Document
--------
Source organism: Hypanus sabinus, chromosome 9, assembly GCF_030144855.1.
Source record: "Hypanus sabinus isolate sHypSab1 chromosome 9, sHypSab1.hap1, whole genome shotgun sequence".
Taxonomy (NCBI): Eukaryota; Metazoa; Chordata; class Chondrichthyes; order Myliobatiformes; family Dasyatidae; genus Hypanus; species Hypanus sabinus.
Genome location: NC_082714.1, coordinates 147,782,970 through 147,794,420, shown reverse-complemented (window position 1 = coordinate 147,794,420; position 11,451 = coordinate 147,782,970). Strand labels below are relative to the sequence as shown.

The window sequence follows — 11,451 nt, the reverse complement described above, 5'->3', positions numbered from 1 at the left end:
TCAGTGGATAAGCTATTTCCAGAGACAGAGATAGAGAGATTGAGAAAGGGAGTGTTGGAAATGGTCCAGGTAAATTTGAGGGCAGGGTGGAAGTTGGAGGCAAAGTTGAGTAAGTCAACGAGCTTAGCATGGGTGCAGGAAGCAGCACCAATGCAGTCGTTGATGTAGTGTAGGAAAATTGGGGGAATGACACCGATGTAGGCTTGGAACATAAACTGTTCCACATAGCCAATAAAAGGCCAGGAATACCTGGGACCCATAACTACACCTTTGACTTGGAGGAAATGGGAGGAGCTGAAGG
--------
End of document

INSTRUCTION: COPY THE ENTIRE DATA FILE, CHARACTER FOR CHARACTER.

Source organism: Hypanus sabinus, chromosome 9, assembly GCF_030144855.1.
Source record: "Hypanus sabinus isolate sHypSab1 chromosome 9, sHypSab1.hap1, whole genome shotgun sequence".
Taxonomy (NCBI): Eukaryota; Metazoa; Chordata; class Chondrichthyes; order Myliobatiformes; family Dasyatidae; genus Hypanus; species Hypanus sabinus.
Genome location: NC_082714.1, coordinates 147,782,970 through 147,794,420, shown reverse-complemented (window position 1 = coordinate 147,794,420; position 11,451 = coordinate 147,782,970). Strand labels below are relative to the sequence as shown.

The window sequence follows — 11,451 nt, the reverse complement described above, 5'->3', positions numbered from 1 at the left end:
TCAGTGGATAAGCTATTTCCAGAGACAGAGATAGAGAGATTGAGAAAGGGAGTGTTGGAAATGGTCCAGGTAAATTTGAGGGCAGGGTGGAAGTTGGAGGCAAAGTTGAGTAAGTCAACGAGCTTAGCATGGGTGCAGGAAGCAGCACCAATGCAGTCGTTGATGTAGTGTAGGAAAATTGGGGGAATGACACCGATGTAGGCTTGGAACATAAACTGTTCCACATAGCCAATAAAAGGCCAGGAATACCTGGGACCCATAACTACACCTTTGACTTGGAGGAAATGGGAGGAGCTGAAGG